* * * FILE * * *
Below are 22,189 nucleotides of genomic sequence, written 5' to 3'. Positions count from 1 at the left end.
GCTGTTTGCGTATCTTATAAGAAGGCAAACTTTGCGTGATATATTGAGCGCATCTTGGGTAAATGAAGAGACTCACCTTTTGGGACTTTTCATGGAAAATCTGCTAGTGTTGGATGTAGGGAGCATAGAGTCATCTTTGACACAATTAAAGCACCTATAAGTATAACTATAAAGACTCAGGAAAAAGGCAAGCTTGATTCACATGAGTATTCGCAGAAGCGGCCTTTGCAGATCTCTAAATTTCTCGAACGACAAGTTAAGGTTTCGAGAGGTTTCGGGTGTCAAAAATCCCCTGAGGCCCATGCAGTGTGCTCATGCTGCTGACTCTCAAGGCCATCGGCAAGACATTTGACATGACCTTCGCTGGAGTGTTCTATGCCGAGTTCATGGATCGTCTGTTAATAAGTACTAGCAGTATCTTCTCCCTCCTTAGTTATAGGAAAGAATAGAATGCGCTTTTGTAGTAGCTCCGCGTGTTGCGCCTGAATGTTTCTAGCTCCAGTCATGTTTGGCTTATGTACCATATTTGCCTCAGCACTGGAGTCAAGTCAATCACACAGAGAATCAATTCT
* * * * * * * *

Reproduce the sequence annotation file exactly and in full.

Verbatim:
Below are 22,189 nucleotides of genomic sequence, written 5' to 3'. Positions count from 1 at the left end.
GCTGTTTGCGTATCTTATAAGAAGGCAAACTTTGCGTGATATATTGAGCGCATCTTGGGTAAATGAAGAGACTCACCTTTTGGGACTTTTCATGGAAAATCTGCTAGTGTTGGATGTAGGGAGCATAGAGTCATCTTTGACACAATTAAAGCACCTATAAGTATAACTATAAAGACTCAGGAAAAAGGCAAGCTTGATTCACATGAGTATTCGCAGAAGCGGCCTTTGCAGATCTCTAAATTTCTCGAACGACAAGTTAAGGTTTCGAGAGGTTTCGGGTGTCAAAAATCCCCTGAGGCCCATGCAGTGTGCTCATGCTGCTGACTCTCAAGGCCATCGGCAAGACATTTGACATGACCTTCGCTGGAGTGTTCTATGCCGAGTTCATGGATCGTCTGTTAATAAGTACTAGCAGTATCTTCTCCCTCCTTAGTTATAGGAAAGAATAGAATGCGCTTTTGTAGTAGCTCCGCGTGTTGCGCCTGAATGTTTCTAGCTCCAGTCATGTTTGGCTTATGTACCATATTTGCCTCAGCACTGGAGTCAAGTCAATCACACAGAGAATCAATTCT